Auburn vs. Alabama should always be played on Saturdays.
Since Bruce Pearl's arrival, the Tigers and the Tide will have played just seven weekend games. This rivalry deserves better.
PG Tre Donaldson (Zach Bland/Auburn Tigers)
In less than 48 hours, Auburn will host Alabama for a truly massive men’s basketball showdown.
Neville Arena will be sold out, like usual. The seats will be filled with fans trying to will their Tigers to a win in a revenge game against their most-hated rivals, and the overflow rails at both levels will cram the standing room only crowd trying to get a glimpse of the court, shoulder-to-shoulder.
The stakes on the floor have rarely been this high: Both teams are ranked. An Alabama win would keep its solo lead in the SEC title race intact. An Auburn win would put the Tigers in a tie for first place with eight games to play.
It will be loud. It will be intense.
But it could be better.
The rematch between Auburn and Alabama will be played on a Wednesday night.
A weeknight. A school night. A night where the adults have work the next day.
Auburn has had to deal with more than its fair share of 8 p.m. CT tip-offs this season, so a 6 p.m. start is better for most parties involved. However, it makes things tougher for the fans who have to hustle to the arena from their jobs — or for the students who have to line up a little earlier to get their seats in the Jungle.
Even though it’s more of a challenge for fans of all ages, attendance should still be strong Wednesday night. After all, it’s Alabama, and it matters a lot more than a matchup with struggling Vanderbilt or a non-traditional SEC opponent like Texas A&M.
But a midweek matchup is far from ideal for the fans in the stands or even the ones watching on TV.
And it’s a shame that both Auburn vs. Alabama matchups this season will have been on weeknights, especially with how well both teams are playing right now.
Compare the midweek vibe to the one you get for a Saturday showdown in the SEC.
Those are the games where students camp out in the cold to make sure they’re among the first ones in the building. They’re the games where celebrating fans will go down to Toomer’s Corner and roll it after the win — something that doesn’t happen very often late on a weeknight.
Those are the games that become entire planned-out trips for fans coming into Auburn from out of town. Like football season, the game is the event of the weekend.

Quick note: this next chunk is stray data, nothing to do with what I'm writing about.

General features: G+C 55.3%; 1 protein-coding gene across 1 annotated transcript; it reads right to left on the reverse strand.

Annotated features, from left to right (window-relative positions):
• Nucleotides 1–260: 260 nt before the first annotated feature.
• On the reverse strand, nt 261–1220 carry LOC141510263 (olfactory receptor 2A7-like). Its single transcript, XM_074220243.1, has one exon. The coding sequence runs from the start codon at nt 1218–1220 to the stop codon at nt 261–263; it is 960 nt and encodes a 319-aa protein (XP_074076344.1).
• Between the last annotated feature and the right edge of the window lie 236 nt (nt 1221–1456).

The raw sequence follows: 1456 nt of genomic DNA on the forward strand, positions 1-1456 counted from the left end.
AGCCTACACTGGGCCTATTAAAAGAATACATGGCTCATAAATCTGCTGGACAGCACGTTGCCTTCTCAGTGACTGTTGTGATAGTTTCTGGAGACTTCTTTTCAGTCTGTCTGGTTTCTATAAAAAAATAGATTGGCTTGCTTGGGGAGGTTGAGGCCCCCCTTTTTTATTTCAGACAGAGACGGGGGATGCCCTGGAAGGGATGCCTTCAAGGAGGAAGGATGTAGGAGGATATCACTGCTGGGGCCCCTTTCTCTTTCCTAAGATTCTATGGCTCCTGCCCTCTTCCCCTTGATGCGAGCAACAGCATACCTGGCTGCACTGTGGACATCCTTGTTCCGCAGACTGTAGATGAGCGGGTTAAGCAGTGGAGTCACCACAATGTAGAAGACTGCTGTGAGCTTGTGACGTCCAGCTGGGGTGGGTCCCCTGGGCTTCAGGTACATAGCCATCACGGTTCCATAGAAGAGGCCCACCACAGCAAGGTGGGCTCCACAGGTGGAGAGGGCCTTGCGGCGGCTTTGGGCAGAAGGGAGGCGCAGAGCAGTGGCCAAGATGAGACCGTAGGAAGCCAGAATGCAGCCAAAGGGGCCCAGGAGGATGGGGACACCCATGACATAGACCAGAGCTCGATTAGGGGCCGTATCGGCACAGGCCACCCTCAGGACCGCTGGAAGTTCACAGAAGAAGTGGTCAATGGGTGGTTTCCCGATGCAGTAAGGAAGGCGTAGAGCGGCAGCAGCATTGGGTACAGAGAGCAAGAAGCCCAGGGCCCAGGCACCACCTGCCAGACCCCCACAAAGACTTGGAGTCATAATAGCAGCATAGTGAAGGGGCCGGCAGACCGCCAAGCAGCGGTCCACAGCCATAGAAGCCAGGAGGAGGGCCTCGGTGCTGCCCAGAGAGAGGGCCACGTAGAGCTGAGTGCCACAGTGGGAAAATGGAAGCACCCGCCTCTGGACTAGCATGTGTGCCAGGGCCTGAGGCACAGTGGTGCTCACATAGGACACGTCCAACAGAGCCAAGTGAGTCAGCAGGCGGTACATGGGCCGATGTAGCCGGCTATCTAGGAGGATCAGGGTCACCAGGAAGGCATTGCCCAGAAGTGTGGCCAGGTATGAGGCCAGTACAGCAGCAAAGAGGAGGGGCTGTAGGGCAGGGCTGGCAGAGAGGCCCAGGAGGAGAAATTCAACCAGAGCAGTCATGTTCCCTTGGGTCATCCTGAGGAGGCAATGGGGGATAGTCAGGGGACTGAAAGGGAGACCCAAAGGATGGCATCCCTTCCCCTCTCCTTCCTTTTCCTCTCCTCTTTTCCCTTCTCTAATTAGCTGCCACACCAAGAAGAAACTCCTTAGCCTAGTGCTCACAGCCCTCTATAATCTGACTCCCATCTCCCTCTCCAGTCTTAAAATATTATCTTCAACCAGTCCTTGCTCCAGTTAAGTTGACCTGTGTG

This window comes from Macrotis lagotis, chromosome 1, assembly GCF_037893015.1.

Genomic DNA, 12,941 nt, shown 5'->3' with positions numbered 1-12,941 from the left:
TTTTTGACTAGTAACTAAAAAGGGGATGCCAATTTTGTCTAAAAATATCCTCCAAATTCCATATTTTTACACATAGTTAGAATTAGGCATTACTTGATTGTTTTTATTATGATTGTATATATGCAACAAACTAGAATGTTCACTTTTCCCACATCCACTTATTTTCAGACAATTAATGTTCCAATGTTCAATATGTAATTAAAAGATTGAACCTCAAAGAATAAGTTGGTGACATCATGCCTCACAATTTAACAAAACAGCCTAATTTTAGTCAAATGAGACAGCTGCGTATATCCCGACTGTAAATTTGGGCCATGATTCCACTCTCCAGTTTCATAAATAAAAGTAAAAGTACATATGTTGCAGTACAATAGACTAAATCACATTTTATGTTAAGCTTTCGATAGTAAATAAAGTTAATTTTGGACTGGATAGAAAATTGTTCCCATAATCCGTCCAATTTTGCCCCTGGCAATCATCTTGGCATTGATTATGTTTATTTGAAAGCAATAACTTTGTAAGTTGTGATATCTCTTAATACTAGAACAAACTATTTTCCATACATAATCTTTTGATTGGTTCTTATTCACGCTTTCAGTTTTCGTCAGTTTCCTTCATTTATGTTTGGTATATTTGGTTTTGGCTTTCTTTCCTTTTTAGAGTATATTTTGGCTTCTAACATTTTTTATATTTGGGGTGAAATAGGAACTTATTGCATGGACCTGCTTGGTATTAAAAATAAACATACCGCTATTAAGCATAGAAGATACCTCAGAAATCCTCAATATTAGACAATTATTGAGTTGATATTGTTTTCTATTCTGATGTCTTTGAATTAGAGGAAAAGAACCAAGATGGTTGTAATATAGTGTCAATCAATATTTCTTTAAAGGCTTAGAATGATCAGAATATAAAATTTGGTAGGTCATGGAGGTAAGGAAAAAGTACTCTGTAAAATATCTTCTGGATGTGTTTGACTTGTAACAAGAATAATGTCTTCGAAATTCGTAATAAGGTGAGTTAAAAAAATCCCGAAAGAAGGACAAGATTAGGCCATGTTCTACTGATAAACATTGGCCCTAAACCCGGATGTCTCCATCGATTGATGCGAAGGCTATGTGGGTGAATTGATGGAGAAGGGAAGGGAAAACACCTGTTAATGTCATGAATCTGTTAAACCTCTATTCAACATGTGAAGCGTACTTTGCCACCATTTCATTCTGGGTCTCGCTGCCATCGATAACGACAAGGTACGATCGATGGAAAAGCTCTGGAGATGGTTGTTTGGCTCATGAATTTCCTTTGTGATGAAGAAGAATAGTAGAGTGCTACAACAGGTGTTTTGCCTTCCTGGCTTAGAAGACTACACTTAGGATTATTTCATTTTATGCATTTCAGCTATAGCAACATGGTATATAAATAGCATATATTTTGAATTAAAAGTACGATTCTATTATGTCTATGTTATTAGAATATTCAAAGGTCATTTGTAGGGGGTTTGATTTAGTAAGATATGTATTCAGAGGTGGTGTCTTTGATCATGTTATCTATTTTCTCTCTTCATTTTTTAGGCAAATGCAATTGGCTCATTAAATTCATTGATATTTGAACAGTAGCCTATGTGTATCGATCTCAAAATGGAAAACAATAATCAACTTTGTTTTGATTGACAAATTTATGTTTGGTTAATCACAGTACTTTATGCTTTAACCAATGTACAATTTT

Even Pearl himself got to experience some of that last weekend in Oxford, where he talked about enjoying a Friday night meal at City Grocery and hanging out on the Square. Auburn fans and Ole Miss fans alike packed the bars and restaurants after the game Saturday night. Many didn’t go back home until Sunday.
The Saturday games are the ones with the most juice. Auburn has felt that on the road at Ole Miss, Mississippi State and Arkansas this season. Anybody who was in attendance for the ranked Auburn-Ole Miss meeting at Neville could feel the difference with it being a weekend matchup.
Just look to the women’s program. Auburn hosted Alabama last month for a Sunday game. The Tigers turned it into a massive weekend to honor DeWanna Bonner and showcase the progress they’ve made in a few years under Johnnie Harris. And the return trip back to Tuscaloosa will also be on a Sunday.
Everyone seems to win with a Saturday arrangement for a big-time basketball game. Yet it’s been more of the exception than the rule for an Auburn vs. Alabama rivalry that has turned into one of the best in all of college basketball in recent years.
Wednesday night will mark the 20th Auburn vs. Alabama regular-season game since Bruce Pearl took charge of the program. Only seven of those games have been on Saturdays.
C Johni Broome (Zach Bland/Auburn Tigers)
The most recent one came a year ago, when Auburn hosted Alabama. The year before that — when the Tigers celebrated a sweep over the Crimson Tide en route to a regular-season title — both games were on weeknights.